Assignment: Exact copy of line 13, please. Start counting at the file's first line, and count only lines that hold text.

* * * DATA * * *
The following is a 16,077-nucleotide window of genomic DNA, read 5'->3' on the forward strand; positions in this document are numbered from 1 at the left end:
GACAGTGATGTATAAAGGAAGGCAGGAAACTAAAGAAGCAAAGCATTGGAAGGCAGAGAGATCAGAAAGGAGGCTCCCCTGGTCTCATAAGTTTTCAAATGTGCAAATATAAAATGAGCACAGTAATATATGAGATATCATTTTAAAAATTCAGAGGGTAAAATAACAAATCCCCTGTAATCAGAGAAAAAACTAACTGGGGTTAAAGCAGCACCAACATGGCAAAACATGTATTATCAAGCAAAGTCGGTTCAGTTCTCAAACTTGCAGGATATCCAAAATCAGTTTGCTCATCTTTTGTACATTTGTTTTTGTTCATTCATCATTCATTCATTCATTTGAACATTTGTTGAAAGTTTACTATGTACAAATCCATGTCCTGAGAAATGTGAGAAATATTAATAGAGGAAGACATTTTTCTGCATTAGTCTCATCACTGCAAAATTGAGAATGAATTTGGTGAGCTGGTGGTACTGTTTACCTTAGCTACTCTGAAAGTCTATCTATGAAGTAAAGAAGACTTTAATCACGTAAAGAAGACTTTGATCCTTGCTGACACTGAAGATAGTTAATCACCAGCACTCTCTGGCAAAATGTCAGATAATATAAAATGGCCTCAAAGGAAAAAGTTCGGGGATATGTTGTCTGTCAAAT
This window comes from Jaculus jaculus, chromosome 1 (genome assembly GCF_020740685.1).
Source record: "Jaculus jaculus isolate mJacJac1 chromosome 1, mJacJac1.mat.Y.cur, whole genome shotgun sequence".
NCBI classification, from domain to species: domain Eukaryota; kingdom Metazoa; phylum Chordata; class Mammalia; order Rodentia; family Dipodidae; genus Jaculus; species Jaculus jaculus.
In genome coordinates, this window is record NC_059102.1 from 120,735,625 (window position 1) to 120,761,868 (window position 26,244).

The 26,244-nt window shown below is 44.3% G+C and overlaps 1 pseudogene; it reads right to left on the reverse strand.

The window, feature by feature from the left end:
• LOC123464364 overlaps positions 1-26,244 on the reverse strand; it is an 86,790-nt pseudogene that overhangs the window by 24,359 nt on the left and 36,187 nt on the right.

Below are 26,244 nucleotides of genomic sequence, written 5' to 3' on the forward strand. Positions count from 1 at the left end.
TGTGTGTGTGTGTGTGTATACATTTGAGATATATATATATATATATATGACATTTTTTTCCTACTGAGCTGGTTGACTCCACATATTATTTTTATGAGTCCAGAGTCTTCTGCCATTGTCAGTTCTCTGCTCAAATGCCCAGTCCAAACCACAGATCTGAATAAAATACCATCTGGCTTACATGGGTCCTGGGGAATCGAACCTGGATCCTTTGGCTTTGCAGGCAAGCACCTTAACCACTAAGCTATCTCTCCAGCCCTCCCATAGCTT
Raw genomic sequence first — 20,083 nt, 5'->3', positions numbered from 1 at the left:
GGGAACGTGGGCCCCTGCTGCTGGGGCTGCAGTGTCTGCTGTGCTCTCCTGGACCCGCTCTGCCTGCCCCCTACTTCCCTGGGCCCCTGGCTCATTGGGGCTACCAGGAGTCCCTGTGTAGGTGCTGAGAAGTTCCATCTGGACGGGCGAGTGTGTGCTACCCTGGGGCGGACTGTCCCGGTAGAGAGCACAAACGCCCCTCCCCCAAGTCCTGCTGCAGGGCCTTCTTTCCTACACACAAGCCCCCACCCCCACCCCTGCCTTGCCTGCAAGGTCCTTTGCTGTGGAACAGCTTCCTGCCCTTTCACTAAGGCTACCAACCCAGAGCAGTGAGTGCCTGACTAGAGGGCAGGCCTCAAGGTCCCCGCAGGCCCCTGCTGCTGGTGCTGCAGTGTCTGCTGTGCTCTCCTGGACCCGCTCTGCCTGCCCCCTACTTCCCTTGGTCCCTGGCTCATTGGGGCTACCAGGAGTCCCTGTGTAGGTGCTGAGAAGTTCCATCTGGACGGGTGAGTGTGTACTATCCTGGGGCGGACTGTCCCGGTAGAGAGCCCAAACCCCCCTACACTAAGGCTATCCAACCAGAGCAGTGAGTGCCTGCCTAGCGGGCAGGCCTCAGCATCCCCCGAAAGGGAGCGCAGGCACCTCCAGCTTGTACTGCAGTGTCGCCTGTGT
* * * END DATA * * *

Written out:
GGGAACGTGGGCCCCTGCTGCTGGGGCTGCAGTGTCTGCTGTGCTCTCCTGGACCCGCTCTGCCTGCCCCCTACTTCCCTGGGCCCCTGGCTCATTGGGGCTACCAGGAGTCCCTGTGTAGGTGCTGAGAAGTTCCATCTGGACGGGCGAGTGTGTGCTACCCTGGGGCGGACTGTCCCGGTAGAGAGCACAAACGCCCCTCCCCCAAGTCCTGCTGCAGGGCCTTCTTTCCTACACACAAGCCCCCACCCCCACCCCTGCCTTGCCTGCAAGGTCCTTTGCTGTGGAACAGCTTCCTGCCCTTTCACTAAGGCTACCAACCCAGAGCAGTGAGTGCCTGACTAGAGGGCAGGCCTCAAGGTCCCCGCAGGCCCCTGCTGCTGGTGCTGCAGTGTCTGCTGTGCTCTCCTGGACCCGCTCTGCCTGCCCCCTACTTCCCTTGGTCCCTGGCTCATTGGGGCTACCAGGAGTCCCTGTGTAGGTGCTGAGAAGTTCCATCTGGACGGGTGAGTGTGTACTATCCTGGGGCGGACTGTCCCGGTAGAGAGCCCAAACCCCCCTACACTAAGGCTATCCAACCAGAGCAGTGAGTGCCTGCCTAGCGGGCAGGCCTCAGCATCCCCCGAAAGGGAGCGCAGGCACCTCCAGCTTGTACTGCAGTGTCGCCTGTGT